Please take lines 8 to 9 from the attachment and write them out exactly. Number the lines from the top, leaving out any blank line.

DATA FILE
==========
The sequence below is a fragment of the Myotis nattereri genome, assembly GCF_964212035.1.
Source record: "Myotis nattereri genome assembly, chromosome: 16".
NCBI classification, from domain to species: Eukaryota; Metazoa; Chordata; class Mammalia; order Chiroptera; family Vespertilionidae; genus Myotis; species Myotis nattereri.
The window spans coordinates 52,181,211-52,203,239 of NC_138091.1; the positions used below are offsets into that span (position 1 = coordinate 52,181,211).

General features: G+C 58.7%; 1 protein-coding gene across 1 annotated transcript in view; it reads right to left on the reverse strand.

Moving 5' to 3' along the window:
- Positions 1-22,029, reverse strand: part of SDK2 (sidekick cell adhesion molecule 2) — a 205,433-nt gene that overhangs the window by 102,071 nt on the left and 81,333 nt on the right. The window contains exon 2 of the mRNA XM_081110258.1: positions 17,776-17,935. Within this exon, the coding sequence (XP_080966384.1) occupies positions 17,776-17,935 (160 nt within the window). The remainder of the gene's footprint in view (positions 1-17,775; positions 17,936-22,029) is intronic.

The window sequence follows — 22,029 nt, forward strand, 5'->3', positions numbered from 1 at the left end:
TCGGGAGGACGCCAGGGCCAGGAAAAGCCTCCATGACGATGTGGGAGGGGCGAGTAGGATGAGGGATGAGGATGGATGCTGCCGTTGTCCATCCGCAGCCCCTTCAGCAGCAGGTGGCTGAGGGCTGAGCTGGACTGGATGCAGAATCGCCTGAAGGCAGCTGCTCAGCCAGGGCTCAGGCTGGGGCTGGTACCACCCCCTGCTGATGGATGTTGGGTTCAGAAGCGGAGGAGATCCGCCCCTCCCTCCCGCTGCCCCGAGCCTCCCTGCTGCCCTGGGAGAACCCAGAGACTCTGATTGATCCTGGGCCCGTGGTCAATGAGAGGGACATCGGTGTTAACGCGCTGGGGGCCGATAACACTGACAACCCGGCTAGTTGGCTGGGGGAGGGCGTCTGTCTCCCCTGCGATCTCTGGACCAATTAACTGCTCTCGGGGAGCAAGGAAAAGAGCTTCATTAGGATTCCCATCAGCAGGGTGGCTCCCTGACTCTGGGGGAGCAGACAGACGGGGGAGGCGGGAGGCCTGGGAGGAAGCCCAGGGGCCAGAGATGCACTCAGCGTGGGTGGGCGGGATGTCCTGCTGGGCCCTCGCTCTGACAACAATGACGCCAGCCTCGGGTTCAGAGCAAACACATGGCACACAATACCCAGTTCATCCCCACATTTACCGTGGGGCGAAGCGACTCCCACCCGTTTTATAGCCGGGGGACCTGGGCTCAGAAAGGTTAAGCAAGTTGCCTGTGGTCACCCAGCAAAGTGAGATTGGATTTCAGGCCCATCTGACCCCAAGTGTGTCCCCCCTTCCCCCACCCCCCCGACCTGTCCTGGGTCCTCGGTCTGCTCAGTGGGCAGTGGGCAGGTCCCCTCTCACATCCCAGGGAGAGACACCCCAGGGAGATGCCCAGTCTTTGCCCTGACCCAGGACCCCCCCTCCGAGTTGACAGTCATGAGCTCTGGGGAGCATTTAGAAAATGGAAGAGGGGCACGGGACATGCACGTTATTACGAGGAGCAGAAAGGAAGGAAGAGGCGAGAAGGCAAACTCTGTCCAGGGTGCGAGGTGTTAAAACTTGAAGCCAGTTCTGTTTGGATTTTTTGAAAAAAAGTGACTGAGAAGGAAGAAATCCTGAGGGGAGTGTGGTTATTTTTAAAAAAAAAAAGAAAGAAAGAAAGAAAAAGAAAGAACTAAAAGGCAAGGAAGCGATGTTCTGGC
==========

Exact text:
The window sequence follows — 22,029 nt, forward strand, 5'->3', positions numbered from 1 at the left end:
TCGGGAGGACGCCAGGGCCAGGAAAAGCCTCCATGACGATGTGGGAGGGGCGAGTAGGATGAGGGATGAGGATGGATGCTGCCGTTGTCCATCCGCAGCCCCTTCAGCAGCAGGTGGCTGAGGGCTGAGCTGGACTGGATGCAGAATCGCCTGAAGGCAGCTGCTCAGCCAGGGCTCAGGCTGGGGCTGGTACCACCCCCTGCTGATGGATGTTGGGTTCAGAAGCGGAGGAGATCCGCCCCTCCCTCCCGCTGCCCCGAGCCTCCCTGCTGCCCTGGGAGAACCCAGAGACTCTGATTGATCCTGGGCCCGTGGTCAATGAGAGGGACATCGGTGTTAACGCGCTGGGGGCCGATAACACTGACAACCCGGCTAGTTGGCTGGGGGAGGGCGTCTGTCTCCCCTGCGATCTCTGGACCAATTAACTGCTCTCGGGGAGCAAGGAAAAGAGCTTCATTAGGATTCCCATCAGCAGGGTGGCTCCCTGACTCTGGGGGAGCAGACAGACGGGGGAGGCGGGAGGCCTGGGAGGAAGCCCAGGGGCCAGAGATGCACTCAGCGTGGGTGGGCGGGATGTCCTGCTGGGCCCTCGCTCTGACAACAATGACGCCAGCCTCGGGTTCAGAGCAAACACATGGCACACAATACCCAGTTCATCCCCACATTTACCGTGGGGCGAAGCGACTCCCACCCGTTTTATAGCCGGGGGACCTGGGCTCAGAAAGGTTAAGCAAGTTGCCTGTGGTCACCCAGCAAAGTGAGATTGGATTTCAGGCCCATCTGACCCCAAGTGTGTCCCCCCTTCCCCCACCCCCCCGACCTGTCCTGGGTCCTCGGTCTGCTCAGTGGGCAGTGGGCAGGTCCCCTCTCACATCCCAGGGAGAGACACCCCAGGGAGATGCCCAGTCTTTGCCCTGACCCAGGACCCCCCCTCCGAGTTGACAGTCATGAGCTCTGGGGAGCATTTAGAAAATGGAAGAGGGGCACGGGACATGCACGTTATTACGAGGAGCAGAAAGGAAGGAAGAGGCGAGAAGGCAAACTCTGTCCAGGGTGCGAGGTGTTAAAACTTGAAGCCAGTTCTGTTTGGATTTTTTGAAAAAAAGTGACTGAGAAGGAAGAAATCCTGAGGGGAGTGTGGTTATTTTTAAAAAAAAAAAGAAAGAAAGAAAGAAAAAGAAAGAACTAAAAGGCAAGGAAGCGATGTTCTGGC